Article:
The Terminator series has begun to feel a bit like Shakespeare, though only in the respect that actors continually hand down the same roles from generation to generation for a new re-interpretation. The position of John Connor, for instance, was originated in the sequel T2: Judgement Day by Edward Furlong as a 10-year-old kid, then bequeathed to the likes of Christian Bale, Jason Clarke and Nick Stahl when future installments required the character to be remolded as an action hero.
Still, it’s highly unusual for an actor to reclaim a character they originated decades earlier, after having already left it to other performers. But that’s precisely what was announced at San Diego Comic-Con, as has reportedly Furlong signed on to appear in the upcoming Terminator sequel Dark Fate in his star-making role of John Connor.
It’s an appropriate move for a film angling to wipe clean the slate of its franchise’s thoroughly mixed-up mythology; Dark Fate situates itself as a direct follow-up to T2 and the original Terminator, erasing the existence of Genisys and Salvation in what can only be described as a concession to the will of the people. The hilariously convoluted mythos of Terminator, second only to that of the X-Men in its time-traveling pretzel twists, is probably best served with a reset.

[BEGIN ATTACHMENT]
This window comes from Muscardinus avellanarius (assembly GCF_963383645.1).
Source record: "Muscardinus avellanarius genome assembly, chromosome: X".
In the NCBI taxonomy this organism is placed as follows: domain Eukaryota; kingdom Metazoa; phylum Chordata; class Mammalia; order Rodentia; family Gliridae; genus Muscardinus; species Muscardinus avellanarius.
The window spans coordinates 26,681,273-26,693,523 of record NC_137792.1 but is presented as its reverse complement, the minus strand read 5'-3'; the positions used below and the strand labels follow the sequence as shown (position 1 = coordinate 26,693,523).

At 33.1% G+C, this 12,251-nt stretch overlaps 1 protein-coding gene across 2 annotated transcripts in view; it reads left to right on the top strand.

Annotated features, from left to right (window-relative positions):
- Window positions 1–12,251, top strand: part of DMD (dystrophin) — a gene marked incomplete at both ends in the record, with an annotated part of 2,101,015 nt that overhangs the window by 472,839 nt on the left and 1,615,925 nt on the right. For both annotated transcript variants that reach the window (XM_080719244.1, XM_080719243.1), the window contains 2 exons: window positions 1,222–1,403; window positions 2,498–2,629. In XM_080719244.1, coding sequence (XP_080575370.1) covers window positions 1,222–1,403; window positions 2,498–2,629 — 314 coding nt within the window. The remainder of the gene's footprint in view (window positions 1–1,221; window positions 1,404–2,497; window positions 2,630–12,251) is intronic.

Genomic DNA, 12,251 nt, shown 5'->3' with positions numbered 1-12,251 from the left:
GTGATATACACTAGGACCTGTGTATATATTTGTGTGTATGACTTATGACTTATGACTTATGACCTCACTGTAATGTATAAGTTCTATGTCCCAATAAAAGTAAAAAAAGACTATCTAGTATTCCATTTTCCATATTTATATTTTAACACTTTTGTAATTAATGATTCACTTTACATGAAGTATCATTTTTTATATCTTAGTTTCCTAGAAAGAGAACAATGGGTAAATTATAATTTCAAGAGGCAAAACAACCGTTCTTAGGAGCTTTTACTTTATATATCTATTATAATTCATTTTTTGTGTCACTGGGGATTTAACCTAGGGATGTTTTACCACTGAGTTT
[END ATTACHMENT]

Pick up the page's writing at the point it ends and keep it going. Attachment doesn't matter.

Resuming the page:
Dark Fate will act as something of a cast reunion, not only bringing back Furlong but also reuniting original stars Linda Hamilton and Arnold Schwarzenegger as survivor Sarah Connor and the unstoppable T-800 model, respectively. However, with Mackenzie Davis‘ mysterious newcomer Grace taking the lead, the function that these legacy cases will serve in the film remains cloudy.
At any rate, it seems like a back-to-basics approach for this sequel: back to the original continuity, back to the original cast, and back to the original plot schematic of ‘killer robot comes back from the future to destroy the chosen one’. Good news for those of us captivated by the sight of twisting CGI liquid metal.
Terminator: Dark Fate arrives in the UK on 23 October, and then the US on 1 November.
Published 19 Jul 2019
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